DNA research: learning the language of genes

Griffith University's Dr Christine Wells is one of just a handful of women scientists in the global FANTOM consortium which has announced a major breakthrough in unraveling the mammalian genome.

The consortium comprises researchers from Japan , Singapore , Sweden , South Africa , Italy , Germany , Greece , Switzerland , the UK , the United States and Australia . Together with Griffith 's Dr Wells and a group of University of Queensland's Scientists including Professor David Hume, Professor John Mattick and Dr Sean Grimmond, FANTOM has published its research in the prestigious journal Science.

Dr Wells said while genome projects identified, in effect, the alphabet of DNA, it has taken until now for scientists to understand how to arrange the letters into words. By measuring the RNA messages that cells produce, the FANTOM project has captured the words used by those cells.

“The information that we have gathered is an annotation exercise of huge importance – we are learning the genetic language used by cells, discovering how to read the words, construct and punctuate the sentences that create a story unique to every cell, tissue and individual,” Dr Wells explained.

“What we have additionally uncovered is that the biology story is always changing with new nuances, accents and dialects. The order of the letters in the words remains essentially the same in individuals, and even between species, but the way that the words are used can vary dramatically.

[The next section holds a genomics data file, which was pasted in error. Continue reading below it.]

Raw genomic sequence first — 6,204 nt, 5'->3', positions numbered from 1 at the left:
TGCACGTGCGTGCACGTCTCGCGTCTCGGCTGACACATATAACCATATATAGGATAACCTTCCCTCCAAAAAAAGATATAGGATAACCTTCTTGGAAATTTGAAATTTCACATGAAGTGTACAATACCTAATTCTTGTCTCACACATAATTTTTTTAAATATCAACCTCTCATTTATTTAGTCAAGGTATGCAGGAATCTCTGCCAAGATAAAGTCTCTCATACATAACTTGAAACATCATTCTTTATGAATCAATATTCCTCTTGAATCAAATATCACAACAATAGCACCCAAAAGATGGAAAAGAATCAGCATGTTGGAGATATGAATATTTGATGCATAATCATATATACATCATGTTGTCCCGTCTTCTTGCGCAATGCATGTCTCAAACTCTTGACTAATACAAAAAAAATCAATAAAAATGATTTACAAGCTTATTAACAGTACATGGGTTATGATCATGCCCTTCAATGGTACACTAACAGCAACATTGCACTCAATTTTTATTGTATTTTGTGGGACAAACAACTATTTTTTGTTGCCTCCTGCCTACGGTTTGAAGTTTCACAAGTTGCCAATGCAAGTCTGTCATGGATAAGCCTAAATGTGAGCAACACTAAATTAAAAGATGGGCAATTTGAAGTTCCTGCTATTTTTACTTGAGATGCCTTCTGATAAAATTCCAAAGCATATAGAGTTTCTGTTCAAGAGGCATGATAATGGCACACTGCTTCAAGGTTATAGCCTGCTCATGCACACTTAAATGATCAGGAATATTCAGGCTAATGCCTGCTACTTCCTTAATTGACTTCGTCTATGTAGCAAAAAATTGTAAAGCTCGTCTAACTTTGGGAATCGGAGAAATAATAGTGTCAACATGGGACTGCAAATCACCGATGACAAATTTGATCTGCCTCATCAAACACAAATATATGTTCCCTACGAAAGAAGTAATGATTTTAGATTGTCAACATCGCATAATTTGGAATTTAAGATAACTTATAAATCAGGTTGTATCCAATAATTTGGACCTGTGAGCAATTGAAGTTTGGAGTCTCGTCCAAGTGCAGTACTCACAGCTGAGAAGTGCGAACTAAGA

“The information in our genome has the potential to tell us about our history as a species, how we might be related to other life on this planet past and present. As well, we will be able to unearth fundamental information about what makes us human, why we look the way we do, what keeps us growing, healthy and developing, as well as give us new insights into illnesses as varied as cancer or arthritis.”

Dr Wells' research has focused on understanding the biology of the immune system's macrophage – or scavenger white blood cells.

“It has been these macrophage cells whose story has been best characterised by the FANTOM project and, if we look at the genome as a book, it is these cells which have given us many of the new words and new sentences,” she said.

“My research at Griffith University will continue to explore the genetic language of macrophages and other cells – it is a very exciting time to be involved in research in Brisbane .

“Science is integral to helping us understand who we are and I hope that my involvement in this area of research at Griffith will inspire more women and young people to study the biological sciences.”

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